Album Review: Roy Tosh – Death Before Love
Disclaimer: All views presented in this review are those of the reviewer and not of DJ Wade-O
A phrase that has made rounds through our society is “Death Before Dishonor”, often used to portray a certain toughness to one’s character or motives. But, I bet you’ve never heard someone say “Death Before Love” before. Roy Tosh is betting the same thing as this is the title of his newest album, second under his moniker. Coming from Florida, and being connected with Benjah, one would be at fault if they truly believed themselves to have Roy Tosh pegged musically, since FL has proven to breed a very diverse group of rappers, both in music and flow in the CHH realm. So, be prepared for different styles of music to come together as one in this album as Roy Tosh explains how we should all have “Death Before Love”.
Death and Life
While both are in the power of the tongue, Roy Tosh uses these two words as key anchors towards the subject of most of his songs. While keeping the updated sound he created for himself during his free project “The Revert”, a big part of the artist who he was before came to life through the content in a new but familiar way. Much of the content in his songs are very meaty, containing substance that is actually about something.
Now there are the staple hip hop tracks with southern hip hop influences that we know have the booming 808’s and sizzling hi hats, but they are a minority in this project. You’ve got “Never Die”, which features Reconcile, “Light Up” featuring Canton Jones, you’ve got a song for driving around called “Ridin” featuring Alex Faith, and even a west coast track featuring Black Knight called “One”.
After those 4 tracks, which all in their own right talk about what its like to live for Christ and be set apart, you get a body of mature concepts in the other tracks. From the beginning, you’ve got a song that has a clean acoustic feel to it, featuring Deraj and Paulo Clayton, that reflects on the many blessings Roy has had in his life. There is also a track with J. Paul on the hook that tells the stories of unwise decisions and regret that is called “Saturday”.
From “Abba”, “Domino”, to “Prodigal Son”, Tosh has a lot of songs on this project that are about handling real life situations with the great God who can heal all. And thats the key to the project, as well as The life of a Christian. We HAVE to die to self before we can truly take part in God’s redemptive love. There must be death to our old ways before we can experience the love of Christ.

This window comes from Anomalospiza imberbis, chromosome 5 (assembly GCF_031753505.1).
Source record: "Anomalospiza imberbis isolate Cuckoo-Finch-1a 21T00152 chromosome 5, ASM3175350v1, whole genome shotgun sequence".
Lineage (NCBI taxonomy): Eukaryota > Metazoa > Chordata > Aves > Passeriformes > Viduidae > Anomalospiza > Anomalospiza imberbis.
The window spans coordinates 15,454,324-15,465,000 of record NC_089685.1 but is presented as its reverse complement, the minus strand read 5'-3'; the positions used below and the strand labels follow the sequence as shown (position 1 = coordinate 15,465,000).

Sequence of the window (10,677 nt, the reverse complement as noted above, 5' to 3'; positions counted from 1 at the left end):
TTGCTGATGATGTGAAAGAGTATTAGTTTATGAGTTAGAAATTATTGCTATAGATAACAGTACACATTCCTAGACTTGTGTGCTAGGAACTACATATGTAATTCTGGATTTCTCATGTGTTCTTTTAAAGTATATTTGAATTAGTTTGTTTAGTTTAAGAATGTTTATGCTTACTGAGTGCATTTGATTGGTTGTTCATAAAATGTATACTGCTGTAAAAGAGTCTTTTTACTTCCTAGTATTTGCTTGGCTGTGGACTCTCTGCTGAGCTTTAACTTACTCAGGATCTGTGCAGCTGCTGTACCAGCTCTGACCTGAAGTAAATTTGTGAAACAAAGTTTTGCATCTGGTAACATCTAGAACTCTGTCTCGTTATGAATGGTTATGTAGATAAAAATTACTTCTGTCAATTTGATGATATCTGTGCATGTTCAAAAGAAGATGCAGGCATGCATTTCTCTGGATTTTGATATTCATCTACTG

The deeper meaning behind the title expressed through songs Also, The tracks don’t get in the way of what he is saying either. They aren’t too packed with sounds that you have to fight to hear his vocals or listen too intently to internalize the lyrics. The deeper meaning behind the title expressed through songs with less distracting instrumentation is a nice touch. And if we compare it to “The Revert”, this is steady growth in the content area for Roy, and thats a plus.
When your album is more about what you’re saying, the music has to be synchronized with that vision. “Death Before Love” has a vision of storytelling. The narratives of 9/13 tracks are driven by this art style, as they weave an image into the listeners head from verse to verse. So for these 9+ tracks, the music ebbs and flows around Roy Tosh’s content.
There isn’t a lot of special effect sounds that go along with the story telling, but the tracks build up and recede at the key points to keep the listener attentive. One that comes to mind right away when I talk about this fact is “Prodigal Son” with Benjah. Little things like how the percussion comes in and out during the chorus, or the tone that Roy raps draws you in from the song’s start give dynamics to the song(s).
I also like how this happens in “Abba”, featuring Beckah Shae. It reminds me of those songs that are made for story telling: simple hip hop groove, piano, baseline, then the chorus builds up with a grand, uplifting crescendo to signify hope in the midst of the trouble talked about in the verses. What one can say about this project is that its not one sided. There are a number of music styles represented from Trap, hip hop, R&B, a bit of pop and West Coast. Almost anyone can find at least one song on this project that they can connect with.
As a follow up album to a rebranding project, “Death Before Love” is solid second offering. Roy Tosh speaks from the heart and and is clear with what he is trying to say. There isn’t an overabundance of metaphors, similies, or the like to grab the listener’s ear through extra crafty lyricism, but he’s not talking nonsense either. Its a mixture of skill with simplicity to make sure the audience can follow along with the pictures he is trying to paint.
At first I wasn’t sure how Roy was going to stand out in the midst of all of the features on this album (
10 out of the 13 songs), but I was wrong to have doubts. Each feature fits their respective track and adds to the experience as an assistance to Roy – supporting him as the lead artists in every case. IF you like album’s that aren’t dominated by one sound more than the other, than you’ll enjoy the ride Roy Tosh gives you with “Death Before Love”.